Written by: Kalin Goble, M.S.
My fiancé recently applied for a position within his company that would put him on the night shift for the next two years. When he was on that shift before, it had adversely affected his mental health. I full-heartedly supported him and his ambition for a senior management role. But I was anxious about him going back to work that shift. I was nervous about the changes it would require of our lives and routines.
Framing within Military Life
While reflecting and processing my feelings about how his employment changes would impact our lives, I thought of the lives of our military families. The fear of the unknown and the looming stress of potentially managing daily life alone is felt by many spouses/partners of service members. They each hold unique experiences and daily lives that deviate from the expected norms of a 9 to 5.
Their lifestyles are shaped by:
- Frequency and length of spouse’s/partner’s deployment,
- Their branch of the military,
- Number of children,
- And the spouses’ own employment, employer, and job status
The impacts of these factors often take a toll on mental health.
One of the things that can be so difficult to deal with is the lack of knowing when those things are going to happen. Even though the military does attempt to establish dates for major things like deployments, those often tend to wiggle around quite a bit. And it can be very frustrating as a family to not know where you are going to be living in a couple of months.” – Jennifer Novak, Perinatal Mood and Anxiety Disorders and Military Life OneOp webinar
Emotional and Psychological Stress
“Military families move, on average, every 2.5 years, every move bringing great change and the need to start anew for each member of the family” (1). Separation from the service member during deployments or training can be emotionally challenging for spouses.
Disconnected from Traditional Support
I moved away from my closest friends and family when my fiance and I bought a house. So, when thinking about his potential new shift, I also thought of how my responsibilities and availability would transform.
Military communities can, and often do, provide a sense of camaraderie. Yet, some spouses may feel isolated or struggle to connect with others. Especially when away from family and friends. The transient nature of military life can make it difficult to build lasting relationships when away from traditional support systems.
Importance of Mental Health and Well-Being
Military life is a culture in and of itself. Additionally, partners often balance loving their service members, supporting their children, and finding ways to love and support their mental health.
Mindfulness techniques such as observing one’s inner experiences (feelings, emotions) and nonreactivity (capacity to regulate feelings/emotions) lead to enhanced mental well-being and improved parenting relationships and practices (2). Discussing routines with my partner, voicing my feelings, and talking through how things would be different (and protective factors) with my provider helped me feel more comfortable with the possible changes that were coming our way. Working with clients to strengthen foundational mindfulness and well-being skills strengthens the whole family. For providers, addressing challenges with military family members requires ongoing support and resources from military and civilian communities.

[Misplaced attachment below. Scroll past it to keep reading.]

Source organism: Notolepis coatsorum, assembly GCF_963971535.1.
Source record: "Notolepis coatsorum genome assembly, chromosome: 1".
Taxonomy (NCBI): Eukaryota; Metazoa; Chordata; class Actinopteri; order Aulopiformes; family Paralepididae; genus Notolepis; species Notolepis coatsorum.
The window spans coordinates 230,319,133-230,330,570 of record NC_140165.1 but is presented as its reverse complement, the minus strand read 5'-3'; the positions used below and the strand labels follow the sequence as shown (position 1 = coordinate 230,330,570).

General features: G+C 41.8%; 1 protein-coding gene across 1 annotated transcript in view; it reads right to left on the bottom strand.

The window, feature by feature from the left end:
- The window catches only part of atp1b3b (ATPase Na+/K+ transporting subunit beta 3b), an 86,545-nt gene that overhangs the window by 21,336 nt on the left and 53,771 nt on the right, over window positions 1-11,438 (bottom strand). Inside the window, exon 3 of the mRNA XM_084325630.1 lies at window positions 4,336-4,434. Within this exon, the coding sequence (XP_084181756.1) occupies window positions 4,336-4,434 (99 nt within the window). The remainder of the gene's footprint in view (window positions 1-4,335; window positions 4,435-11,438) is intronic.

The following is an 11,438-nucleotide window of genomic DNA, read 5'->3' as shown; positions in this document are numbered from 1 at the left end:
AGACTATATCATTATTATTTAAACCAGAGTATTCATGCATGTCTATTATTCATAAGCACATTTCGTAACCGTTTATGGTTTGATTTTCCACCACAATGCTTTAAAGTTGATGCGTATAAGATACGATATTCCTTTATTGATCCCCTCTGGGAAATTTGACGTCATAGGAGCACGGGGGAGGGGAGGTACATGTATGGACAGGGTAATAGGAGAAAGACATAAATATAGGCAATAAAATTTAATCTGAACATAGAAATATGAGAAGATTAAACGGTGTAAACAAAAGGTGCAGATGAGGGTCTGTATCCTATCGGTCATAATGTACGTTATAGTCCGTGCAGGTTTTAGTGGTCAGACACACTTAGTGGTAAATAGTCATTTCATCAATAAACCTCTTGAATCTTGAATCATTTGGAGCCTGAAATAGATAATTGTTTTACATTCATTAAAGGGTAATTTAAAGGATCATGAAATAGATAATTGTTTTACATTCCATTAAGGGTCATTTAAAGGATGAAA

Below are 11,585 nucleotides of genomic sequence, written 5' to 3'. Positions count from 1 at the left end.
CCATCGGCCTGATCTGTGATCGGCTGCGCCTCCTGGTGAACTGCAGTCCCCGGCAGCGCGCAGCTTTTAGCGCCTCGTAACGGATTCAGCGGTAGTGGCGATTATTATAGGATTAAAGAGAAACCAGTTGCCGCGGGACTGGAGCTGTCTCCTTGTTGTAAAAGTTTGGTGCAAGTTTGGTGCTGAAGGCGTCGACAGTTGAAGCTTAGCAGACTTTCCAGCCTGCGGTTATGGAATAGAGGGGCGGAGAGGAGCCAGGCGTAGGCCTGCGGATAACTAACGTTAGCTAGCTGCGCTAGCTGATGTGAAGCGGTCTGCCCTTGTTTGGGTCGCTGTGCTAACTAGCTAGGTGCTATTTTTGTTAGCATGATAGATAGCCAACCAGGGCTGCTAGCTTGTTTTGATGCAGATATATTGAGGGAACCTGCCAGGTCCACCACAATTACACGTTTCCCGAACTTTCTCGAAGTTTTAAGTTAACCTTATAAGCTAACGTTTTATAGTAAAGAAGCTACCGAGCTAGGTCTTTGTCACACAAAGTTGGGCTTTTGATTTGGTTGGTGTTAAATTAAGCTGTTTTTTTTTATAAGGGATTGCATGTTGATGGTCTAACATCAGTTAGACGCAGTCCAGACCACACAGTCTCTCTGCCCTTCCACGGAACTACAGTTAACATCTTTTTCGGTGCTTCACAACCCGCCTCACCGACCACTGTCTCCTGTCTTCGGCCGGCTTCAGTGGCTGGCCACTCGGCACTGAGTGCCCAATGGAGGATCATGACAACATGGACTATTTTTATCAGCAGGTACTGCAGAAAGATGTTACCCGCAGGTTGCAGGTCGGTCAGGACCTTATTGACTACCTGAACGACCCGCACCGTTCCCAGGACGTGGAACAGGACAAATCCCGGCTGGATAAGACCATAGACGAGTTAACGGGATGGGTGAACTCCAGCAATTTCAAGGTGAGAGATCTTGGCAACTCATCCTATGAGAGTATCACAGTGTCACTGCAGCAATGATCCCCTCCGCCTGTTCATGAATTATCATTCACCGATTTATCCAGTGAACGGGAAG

Efforts to enhance policies that support the direct needs of military families are also vital. The DoD is surveying military spouses via their 2024 Active-Duty Spouses Survey. If you work with military spouses, bringing their attention to this survey will allow them to share their experiences of their strengths and where they need support regarding their lifestyle.
Flexibility is a part of the lives of the service providers supporting military spouses/partners. Knowing when and how to refer clients prepping for a PCS or when they/their parents are called to active duty are opportunities to offer support.
OneOp has programming for military spouses and around military relationships and family support. Below are webinars you can watch around this area of support:
- Webinar | Public Health Approaches to Suicide Prevention: Working with Military Spouses and Families
- Webinar Series | A Close Look at Relationships: Supporting Military Couples
- Webinar | IECMH: Practical Strategies to Support Attachment Relationships
(1) Military Family Advisory Network, n.d. Moving and PCS, Effects of Moving on Military Families
(2) Zhang, N., Zhang, J., Gewirtz, A. H., & Deater-Deckard, K. (2024). Linking observing and nonreactivity mindfulness to parenting: Moderated direct and indirect effects via inhibitory control. Journal of Family Psychology, 31(6), 1090-1102. https://doi.org/10.1037/fam0001152